Respryn Bridge and Lanhydrock
Lanhydrock House is the 'jewell in the crown' of the National Trust's properties in Cornwall and rightfully receives a huge number of visitors every year. But the house is only a small part of the visitor experience, although for many, it's the only bit they see.
Down in the valley below the house, sits Respryn Bridge, astride the River Fowey. Cross it from the car park and take the path on the right, that leads down along the river flanked by trees. After crossing a modern footbridge there are several paths that can be followed, all leading to glorious bits of woodland, our favourite is to keep left following the river until you come to an island (not always surrounded by water).
If at Respryn you go upriver from the carpark, you will walk amongst a Pinetum, a grand avenue of conifers planted many years ago by the owners of Lanhydrock. This path eventually leads to Bodmin Parkway Station, allowing visitors who prefer to travel by train to do these walks.
The Lost Gardens of Heligan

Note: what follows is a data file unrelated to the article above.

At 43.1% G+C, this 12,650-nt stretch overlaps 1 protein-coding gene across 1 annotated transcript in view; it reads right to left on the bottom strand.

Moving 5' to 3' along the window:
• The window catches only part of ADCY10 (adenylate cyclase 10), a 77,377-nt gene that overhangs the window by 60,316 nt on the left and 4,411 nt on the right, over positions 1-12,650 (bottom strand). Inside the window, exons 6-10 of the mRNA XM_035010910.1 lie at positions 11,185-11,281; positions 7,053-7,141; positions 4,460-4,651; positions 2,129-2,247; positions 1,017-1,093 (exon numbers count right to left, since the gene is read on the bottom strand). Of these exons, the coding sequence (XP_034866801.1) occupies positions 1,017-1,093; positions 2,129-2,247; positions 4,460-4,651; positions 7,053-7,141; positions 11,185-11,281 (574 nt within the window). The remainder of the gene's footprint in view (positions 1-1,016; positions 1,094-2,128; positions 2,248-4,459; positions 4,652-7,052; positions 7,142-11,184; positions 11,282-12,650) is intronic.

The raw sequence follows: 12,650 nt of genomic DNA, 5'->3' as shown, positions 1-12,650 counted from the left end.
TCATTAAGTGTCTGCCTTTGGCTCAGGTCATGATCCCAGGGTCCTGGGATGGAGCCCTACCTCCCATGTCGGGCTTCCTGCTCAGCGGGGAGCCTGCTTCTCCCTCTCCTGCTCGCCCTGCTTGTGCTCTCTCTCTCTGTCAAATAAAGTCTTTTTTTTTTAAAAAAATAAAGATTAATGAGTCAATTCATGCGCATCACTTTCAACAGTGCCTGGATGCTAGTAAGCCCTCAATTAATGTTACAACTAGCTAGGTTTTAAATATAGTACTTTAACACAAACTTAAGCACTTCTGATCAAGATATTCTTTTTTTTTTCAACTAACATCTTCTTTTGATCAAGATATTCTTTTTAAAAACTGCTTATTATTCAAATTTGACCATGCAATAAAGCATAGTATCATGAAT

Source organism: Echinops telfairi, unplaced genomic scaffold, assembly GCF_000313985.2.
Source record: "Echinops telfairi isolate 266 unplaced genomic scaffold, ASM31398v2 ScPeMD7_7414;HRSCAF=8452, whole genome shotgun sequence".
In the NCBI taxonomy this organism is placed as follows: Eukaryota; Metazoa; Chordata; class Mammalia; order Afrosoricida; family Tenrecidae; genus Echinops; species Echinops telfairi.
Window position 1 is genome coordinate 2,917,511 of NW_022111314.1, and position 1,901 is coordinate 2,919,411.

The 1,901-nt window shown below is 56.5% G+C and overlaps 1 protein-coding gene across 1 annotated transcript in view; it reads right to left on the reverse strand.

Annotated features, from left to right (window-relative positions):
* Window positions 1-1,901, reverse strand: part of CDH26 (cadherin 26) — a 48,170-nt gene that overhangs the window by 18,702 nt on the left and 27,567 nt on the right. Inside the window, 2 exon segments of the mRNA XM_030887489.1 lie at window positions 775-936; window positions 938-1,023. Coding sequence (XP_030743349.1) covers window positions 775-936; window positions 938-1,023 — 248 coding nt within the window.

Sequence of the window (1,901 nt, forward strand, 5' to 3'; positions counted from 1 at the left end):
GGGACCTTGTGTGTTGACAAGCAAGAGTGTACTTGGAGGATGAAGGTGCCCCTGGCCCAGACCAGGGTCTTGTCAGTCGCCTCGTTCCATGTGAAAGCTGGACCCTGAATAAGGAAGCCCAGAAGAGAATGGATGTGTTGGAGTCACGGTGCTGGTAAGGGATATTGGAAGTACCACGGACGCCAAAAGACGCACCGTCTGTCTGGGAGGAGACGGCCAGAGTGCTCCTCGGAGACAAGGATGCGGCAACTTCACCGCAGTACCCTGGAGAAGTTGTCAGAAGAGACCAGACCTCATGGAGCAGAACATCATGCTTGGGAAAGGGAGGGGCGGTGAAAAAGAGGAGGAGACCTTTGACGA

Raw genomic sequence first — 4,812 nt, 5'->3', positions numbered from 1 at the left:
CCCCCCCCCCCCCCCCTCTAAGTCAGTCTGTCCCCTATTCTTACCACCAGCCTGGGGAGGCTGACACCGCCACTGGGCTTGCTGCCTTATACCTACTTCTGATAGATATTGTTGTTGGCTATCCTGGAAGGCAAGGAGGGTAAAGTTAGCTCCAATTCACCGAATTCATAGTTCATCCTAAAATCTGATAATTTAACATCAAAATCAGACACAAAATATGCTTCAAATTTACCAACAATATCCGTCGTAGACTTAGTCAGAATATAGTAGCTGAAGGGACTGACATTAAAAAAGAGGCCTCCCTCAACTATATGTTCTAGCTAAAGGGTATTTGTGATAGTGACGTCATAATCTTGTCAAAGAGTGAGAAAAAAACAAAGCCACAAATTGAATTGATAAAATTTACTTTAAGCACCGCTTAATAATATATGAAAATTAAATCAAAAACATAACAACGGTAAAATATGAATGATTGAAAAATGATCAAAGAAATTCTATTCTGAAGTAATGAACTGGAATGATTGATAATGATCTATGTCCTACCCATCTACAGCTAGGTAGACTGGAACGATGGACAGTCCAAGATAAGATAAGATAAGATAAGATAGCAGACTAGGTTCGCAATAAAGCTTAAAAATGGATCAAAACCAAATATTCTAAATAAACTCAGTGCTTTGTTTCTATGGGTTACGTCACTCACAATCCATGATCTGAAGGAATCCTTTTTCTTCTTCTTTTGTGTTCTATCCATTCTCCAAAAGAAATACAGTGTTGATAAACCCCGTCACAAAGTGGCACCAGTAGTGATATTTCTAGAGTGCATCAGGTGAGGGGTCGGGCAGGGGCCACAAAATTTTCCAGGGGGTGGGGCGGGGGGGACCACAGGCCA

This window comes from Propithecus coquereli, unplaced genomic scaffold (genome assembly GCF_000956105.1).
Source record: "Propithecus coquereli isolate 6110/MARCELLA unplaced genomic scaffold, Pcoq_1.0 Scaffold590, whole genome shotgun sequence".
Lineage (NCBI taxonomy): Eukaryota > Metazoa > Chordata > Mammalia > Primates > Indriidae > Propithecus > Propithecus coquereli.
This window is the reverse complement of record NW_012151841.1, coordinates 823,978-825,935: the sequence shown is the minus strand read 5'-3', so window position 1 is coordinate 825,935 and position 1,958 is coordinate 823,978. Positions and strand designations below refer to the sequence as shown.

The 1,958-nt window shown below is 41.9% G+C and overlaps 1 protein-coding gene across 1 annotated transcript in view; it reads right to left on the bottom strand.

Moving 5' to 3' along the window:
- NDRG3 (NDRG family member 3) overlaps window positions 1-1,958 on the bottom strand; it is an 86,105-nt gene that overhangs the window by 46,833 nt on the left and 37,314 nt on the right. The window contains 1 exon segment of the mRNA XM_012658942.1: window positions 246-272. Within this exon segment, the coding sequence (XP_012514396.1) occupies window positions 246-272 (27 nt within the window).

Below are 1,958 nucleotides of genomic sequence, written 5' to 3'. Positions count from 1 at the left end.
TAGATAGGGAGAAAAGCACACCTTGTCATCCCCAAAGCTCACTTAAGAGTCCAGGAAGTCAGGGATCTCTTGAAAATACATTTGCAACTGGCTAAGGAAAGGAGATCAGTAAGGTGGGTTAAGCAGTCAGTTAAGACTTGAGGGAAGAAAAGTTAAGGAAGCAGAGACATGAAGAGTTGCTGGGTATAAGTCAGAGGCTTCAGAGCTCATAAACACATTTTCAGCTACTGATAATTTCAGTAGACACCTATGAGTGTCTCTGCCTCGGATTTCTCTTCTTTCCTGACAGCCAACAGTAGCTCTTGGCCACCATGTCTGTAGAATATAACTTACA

Another of our very popular attractions, that is worth exploring a bit further afield than just the main gardens, is Heligan. Away from the wonderful formal gardens there lies at the bottom of the valley, a large area of traditional woodland. here you will find wildlife ponds and an area used for the production of charcoal, the kilns supplying the finished product to the shop in the main gardens. Being sheltered, the leaves tend to stay on the trees longer, meaning more colour!
Although there are paths that allow you to explore this creek made famous by Daphne DuMaurier's novel of the same name, the best way to explore it is from the water. The guys at Koru Kayaking do guided tours taking you deep into the creek, where the only sound is of the birds and the wind blowing through the trees. The tour also gives you access to the Helford Estuary, most of it tree lined.
On the northern banks of the estuary are the adjecant gardens at Trebah and Glendurgan, both lovely for Autumnal strolls.
Our last woodland walk takes us to the far west of Cornwall, an area where you will find very few trees. This small conifer plantation between Mousehole and Lamorna can be walked through on the South West Coast Path, offering great views along one of the finest stretches of the path. The Cornwall Wildlife Trust manage the site which is a great place to find fungi in the autumn, and you might spot a dolphin or two (out to sea, not in the woods!)
Autumn is the time to be out hunting mushrooms and fungi. Delve deep into the woods and discover what lurks between the leaves on the colourful carpet. But, don't pick any that you are not sure about as they can be poisonous. As soon as we get information about organised forays, we will post them on our What's On pages.